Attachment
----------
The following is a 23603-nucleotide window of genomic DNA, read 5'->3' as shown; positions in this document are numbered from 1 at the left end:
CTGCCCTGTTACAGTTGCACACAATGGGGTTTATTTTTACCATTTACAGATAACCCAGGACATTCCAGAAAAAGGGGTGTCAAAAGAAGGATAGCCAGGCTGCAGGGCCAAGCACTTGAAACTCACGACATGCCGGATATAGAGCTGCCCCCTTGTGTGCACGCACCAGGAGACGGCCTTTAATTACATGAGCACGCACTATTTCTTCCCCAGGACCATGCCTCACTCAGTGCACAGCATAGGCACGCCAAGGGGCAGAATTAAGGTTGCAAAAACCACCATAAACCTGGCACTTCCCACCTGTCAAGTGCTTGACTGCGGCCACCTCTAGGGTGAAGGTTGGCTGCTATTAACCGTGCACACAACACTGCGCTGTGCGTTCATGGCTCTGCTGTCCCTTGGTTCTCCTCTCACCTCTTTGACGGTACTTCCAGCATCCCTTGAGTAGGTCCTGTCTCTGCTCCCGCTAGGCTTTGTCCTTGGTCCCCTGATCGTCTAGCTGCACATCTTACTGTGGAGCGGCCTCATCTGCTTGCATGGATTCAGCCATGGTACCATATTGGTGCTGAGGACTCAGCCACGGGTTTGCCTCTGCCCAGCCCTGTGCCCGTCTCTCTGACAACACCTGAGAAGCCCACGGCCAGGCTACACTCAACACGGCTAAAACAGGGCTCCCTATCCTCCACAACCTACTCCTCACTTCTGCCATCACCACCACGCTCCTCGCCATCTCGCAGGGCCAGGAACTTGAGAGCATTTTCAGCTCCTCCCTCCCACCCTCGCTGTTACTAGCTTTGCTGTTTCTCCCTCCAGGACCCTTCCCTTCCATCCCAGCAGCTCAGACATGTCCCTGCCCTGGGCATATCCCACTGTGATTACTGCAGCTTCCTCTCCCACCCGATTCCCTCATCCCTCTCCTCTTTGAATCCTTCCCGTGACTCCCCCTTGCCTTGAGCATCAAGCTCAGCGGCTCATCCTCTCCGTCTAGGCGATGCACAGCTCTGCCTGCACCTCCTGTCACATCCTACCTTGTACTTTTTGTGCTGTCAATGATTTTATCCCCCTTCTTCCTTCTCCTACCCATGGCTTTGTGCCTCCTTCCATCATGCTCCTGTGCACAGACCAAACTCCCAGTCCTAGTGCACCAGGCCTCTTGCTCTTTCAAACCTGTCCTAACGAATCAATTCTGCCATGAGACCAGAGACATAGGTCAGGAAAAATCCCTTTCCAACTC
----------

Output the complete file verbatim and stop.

The following is a 23603-nucleotide window of genomic DNA, read 5'->3' as shown; positions in this document are numbered from 1 at the left end:
CTGCCCTGTTACAGTTGCACACAATGGGGTTTATTTTTACCATTTACAGATAACCCAGGACATTCCAGAAAAAGGGGTGTCAAAAGAAGGATAGCCAGGCTGCAGGGCCAAGCACTTGAAACTCACGACATGCCGGATATAGAGCTGCCCCCTTGTGTGCACGCACCAGGAGACGGCCTTTAATTACATGAGCACGCACTATTTCTTCCCCAGGACCATGCCTCACTCAGTGCACAGCATAGGCACGCCAAGGGGCAGAATTAAGGTTGCAAAAACCACCATAAACCTGGCACTTCCCACCTGTCAAGTGCTTGACTGCGGCCACCTCTAGGGTGAAGGTTGGCTGCTATTAACCGTGCACACAACACTGCGCTGTGCGTTCATGGCTCTGCTGTCCCTTGGTTCTCCTCTCACCTCTTTGACGGTACTTCCAGCATCCCTTGAGTAGGTCCTGTCTCTGCTCCCGCTAGGCTTTGTCCTTGGTCCCCTGATCGTCTAGCTGCACATCTTACTGTGGAGCGGCCTCATCTGCTTGCATGGATTCAGCCATGGTACCATATTGGTGCTGAGGACTCAGCCACGGGTTTGCCTCTGCCCAGCCCTGTGCCCGTCTCTCTGACAACACCTGAGAAGCCCACGGCCAGGCTACACTCAACACGGCTAAAACAGGGCTCCCTATCCTCCACAACCTACTCCTCACTTCTGCCATCACCACCACGCTCCTCGCCATCTCGCAGGGCCAGGAACTTGAGAGCATTTTCAGCTCCTCCCTCCCACCCTCGCTGTTACTAGCTTTGCTGTTTCTCCCTCCAGGACCCTTCCCTTCCATCCCAGCAGCTCAGACATGTCCCTGCCCTGGGCATATCCCACTGTGATTACTGCAGCTTCCTCTCCCACCCGATTCCCTCATCCCTCTCCTCTTTGAATCCTTCCCGTGACTCCCCCTTGCCTTGAGCATCAAGCTCAGCGGCTCATCCTCTCCGTCTAGGCGATGCACAGCTCTGCCTGCACCTCCTGTCACATCCTACCTTGTACTTTTTGTGCTGTCAATGATTTTATCCCCCTTCTTCCTTCTCCTACCCATGGCTTTGTGCCTCCTTCCATCATGCTCCTGTGCACAGACCAAACTCCCAGTCCTAGTGCACCAGGCCTCTTGCTCTTTCAAACCTGTCCTAACGAATCAATTCTGCCATGAGACCAGAGACATAGGTCAGGAAAAATCCCTTTCCAACTC